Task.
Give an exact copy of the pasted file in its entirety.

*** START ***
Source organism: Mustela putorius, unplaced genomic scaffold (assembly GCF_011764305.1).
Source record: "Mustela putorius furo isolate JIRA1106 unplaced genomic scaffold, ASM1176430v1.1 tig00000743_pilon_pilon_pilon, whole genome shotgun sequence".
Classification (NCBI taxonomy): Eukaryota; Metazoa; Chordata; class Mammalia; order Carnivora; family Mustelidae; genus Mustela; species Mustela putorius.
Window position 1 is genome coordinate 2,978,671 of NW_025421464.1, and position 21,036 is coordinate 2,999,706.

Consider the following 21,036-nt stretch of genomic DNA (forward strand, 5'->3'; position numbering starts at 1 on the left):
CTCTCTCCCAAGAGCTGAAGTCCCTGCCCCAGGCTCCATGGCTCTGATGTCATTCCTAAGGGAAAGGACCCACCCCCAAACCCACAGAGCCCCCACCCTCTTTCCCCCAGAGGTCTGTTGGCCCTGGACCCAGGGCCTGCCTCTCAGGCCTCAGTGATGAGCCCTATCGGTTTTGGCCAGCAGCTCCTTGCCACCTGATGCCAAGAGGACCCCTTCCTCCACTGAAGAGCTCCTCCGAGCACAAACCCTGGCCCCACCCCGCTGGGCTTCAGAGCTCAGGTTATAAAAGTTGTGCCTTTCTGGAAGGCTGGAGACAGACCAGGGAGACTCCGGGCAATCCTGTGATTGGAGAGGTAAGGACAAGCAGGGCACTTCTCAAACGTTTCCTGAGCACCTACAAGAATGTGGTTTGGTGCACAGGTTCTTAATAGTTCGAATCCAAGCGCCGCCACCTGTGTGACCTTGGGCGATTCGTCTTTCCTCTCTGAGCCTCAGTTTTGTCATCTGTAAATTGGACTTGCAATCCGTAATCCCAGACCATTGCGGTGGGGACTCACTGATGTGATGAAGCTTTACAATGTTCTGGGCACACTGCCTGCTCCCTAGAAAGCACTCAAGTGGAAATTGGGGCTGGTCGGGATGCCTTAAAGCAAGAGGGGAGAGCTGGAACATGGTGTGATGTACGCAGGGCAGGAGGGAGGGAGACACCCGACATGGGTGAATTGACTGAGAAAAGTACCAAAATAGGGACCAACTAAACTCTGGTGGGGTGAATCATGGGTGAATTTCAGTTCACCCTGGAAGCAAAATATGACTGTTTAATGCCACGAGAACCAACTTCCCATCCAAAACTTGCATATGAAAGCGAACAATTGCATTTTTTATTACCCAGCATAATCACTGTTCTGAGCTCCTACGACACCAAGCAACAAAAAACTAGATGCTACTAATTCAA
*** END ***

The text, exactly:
Source organism: Mustela putorius, unplaced genomic scaffold (assembly GCF_011764305.1).
Source record: "Mustela putorius furo isolate JIRA1106 unplaced genomic scaffold, ASM1176430v1.1 tig00000743_pilon_pilon_pilon, whole genome shotgun sequence".
Classification (NCBI taxonomy): Eukaryota; Metazoa; Chordata; class Mammalia; order Carnivora; family Mustelidae; genus Mustela; species Mustela putorius.
Window position 1 is genome coordinate 2,978,671 of NW_025421464.1, and position 21,036 is coordinate 2,999,706.

Consider the following 21,036-nt stretch of genomic DNA (forward strand, 5'->3'; position numbering starts at 1 on the left):
CTCTCTCCCAAGAGCTGAAGTCCCTGCCCCAGGCTCCATGGCTCTGATGTCATTCCTAAGGGAAAGGACCCACCCCCAAACCCACAGAGCCCCCACCCTCTTTCCCCCAGAGGTCTGTTGGCCCTGGACCCAGGGCCTGCCTCTCAGGCCTCAGTGATGAGCCCTATCGGTTTTGGCCAGCAGCTCCTTGCCACCTGATGCCAAGAGGACCCCTTCCTCCACTGAAGAGCTCCTCCGAGCACAAACCCTGGCCCCACCCCGCTGGGCTTCAGAGCTCAGGTTATAAAAGTTGTGCCTTTCTGGAAGGCTGGAGACAGACCAGGGAGACTCCGGGCAATCCTGTGATTGGAGAGGTAAGGACAAGCAGGGCACTTCTCAAACGTTTCCTGAGCACCTACAAGAATGTGGTTTGGTGCACAGGTTCTTAATAGTTCGAATCCAAGCGCCGCCACCTGTGTGACCTTGGGCGATTCGTCTTTCCTCTCTGAGCCTCAGTTTTGTCATCTGTAAATTGGACTTGCAATCCGTAATCCCAGACCATTGCGGTGGGGACTCACTGATGTGATGAAGCTTTACAATGTTCTGGGCACACTGCCTGCTCCCTAGAAAGCACTCAAGTGGAAATTGGGGCTGGTCGGGATGCCTTAAAGCAAGAGGGGAGAGCTGGAACATGGTGTGATGTACGCAGGGCAGGAGGGAGGGAGACACCCGACATGGGTGAATTGACTGAGAAAAGTACCAAAATAGGGACCAACTAAACTCTGGTGGGGTGAATCATGGGTGAATTTCAGTTCACCCTGGAAGCAAAATATGACTGTTTAATGCCACGAGAACCAACTTCCCATCCAAAACTTGCATATGAAAGCGAACAATTGCATTTTTTATTACCCAGCATAATCACTGTTCTGAGCTCCTACGACACCAAGCAACAAAAAACTAGATGCTACTAATTCAA